An Added Poignancy: This Tumult by Caroline Preston
I was born into a family with a strong military tradition on both sides. As a child I assumed that everyone had parents who had ‘been in the war.’ Growing up in troubled Tyrone, I was surrounded by mementos of those times. Rows of medal ribbons including my father’s MC, POW tags with Japanese lettering, my grandfather’s dog-eared letters from the Far East heavily redacted. And there were photographs of all six of my mother’s family in uniform at the same time. My grandfather – both in that of the Rifle Brigade during the First World War and as a much older man during WWII. Pictures of my impossibly young uncles, in the Australian services, one a Digger, the other dapper in the dark blue of the RAAF. And a sweetly feminine photograph of my mother, aunt and grandmother all in the WAAF together.
But there was little talk about the war either in our home or outside of it. I understood that my grandmother was something of a mathematical wizard not least because she would blind me with her science when helping with my homework. My mother, unlike anyone else’s mother, could fix televisions and radios and spent hours under the bonnet of the clapped out cars my parents drove back then. I knew nothing of my uncles. I have a dim memory my grandfather when I was very small. I was to grow up before I wondered how did he learn to make toys or why it was inevitable that he would get stomach cancer? Where did my mother learn her electronic skills? What had my grandmother done that was so clever in the war? Everyone suffered they said and so there is nothing special about their story. It was just duty they said. I sensed the shroud of sadness that kept them from saying more.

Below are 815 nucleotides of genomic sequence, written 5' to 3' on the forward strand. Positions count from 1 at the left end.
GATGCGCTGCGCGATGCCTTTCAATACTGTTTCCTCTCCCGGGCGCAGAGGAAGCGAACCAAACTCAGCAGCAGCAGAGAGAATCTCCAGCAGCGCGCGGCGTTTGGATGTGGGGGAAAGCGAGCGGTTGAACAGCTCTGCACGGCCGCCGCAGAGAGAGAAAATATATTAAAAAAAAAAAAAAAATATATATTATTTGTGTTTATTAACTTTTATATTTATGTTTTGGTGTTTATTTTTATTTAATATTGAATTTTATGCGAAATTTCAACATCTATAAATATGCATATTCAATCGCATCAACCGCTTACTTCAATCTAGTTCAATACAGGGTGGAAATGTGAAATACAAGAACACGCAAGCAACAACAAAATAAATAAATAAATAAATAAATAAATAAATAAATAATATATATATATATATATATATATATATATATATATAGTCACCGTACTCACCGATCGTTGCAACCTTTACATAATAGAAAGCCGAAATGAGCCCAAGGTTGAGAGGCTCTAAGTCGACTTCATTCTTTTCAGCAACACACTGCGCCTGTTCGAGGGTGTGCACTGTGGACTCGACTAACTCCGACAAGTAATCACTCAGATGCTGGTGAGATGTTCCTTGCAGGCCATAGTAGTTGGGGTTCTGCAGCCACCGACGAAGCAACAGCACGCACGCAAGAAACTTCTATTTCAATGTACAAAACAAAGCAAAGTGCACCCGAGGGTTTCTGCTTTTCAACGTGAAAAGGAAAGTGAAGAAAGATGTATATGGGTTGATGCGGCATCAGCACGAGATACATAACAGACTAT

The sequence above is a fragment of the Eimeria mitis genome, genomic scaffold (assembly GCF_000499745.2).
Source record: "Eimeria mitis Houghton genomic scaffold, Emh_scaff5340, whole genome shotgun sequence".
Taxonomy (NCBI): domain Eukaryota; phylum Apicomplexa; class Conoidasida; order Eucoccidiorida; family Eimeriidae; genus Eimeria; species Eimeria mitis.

But this was not the only reason that their experiences in those years were kept bottled up at that time. In the struggle for Irish freedom these narratives were politically inconvenient and the sacrifices made by the Irish volunteers in both wars were subject to what has been called a national amnesia. Remembrance Sunday was reserved for the tiny rural, churches where stoic widows surreptitiously pinned their dead husband’s medals to their moth eaten coats. I sensed that having such a family meant that we were, in some way that was not explained, less Irish. Their service and sense of duty in those global conflicts was considered at best irrelevant and at worst treasonable.
Time has healed much and a more mature Ireland now recognizes and embraces these stories. This novel is my attempt to help to restore some balance and pride in what my family and hundreds of thousands of other Irishmen did during those awful years and to recognize the toxins their experiences must have left with them.
My father landed in the first wave of the D-Day landings at the age of 19. He had what they called a “good war” and was highly decorated. He was a big jovial fellow during the day but he shouted in his sleep every night. My mother’s tears never dried and Remembrance Sunday was a torture for her. Their ordeals permeate my DNA and like all creatures I suppose it may be some time before I lose the genetic memory of it. Writing their story has been a cathartic journey with their ghosts.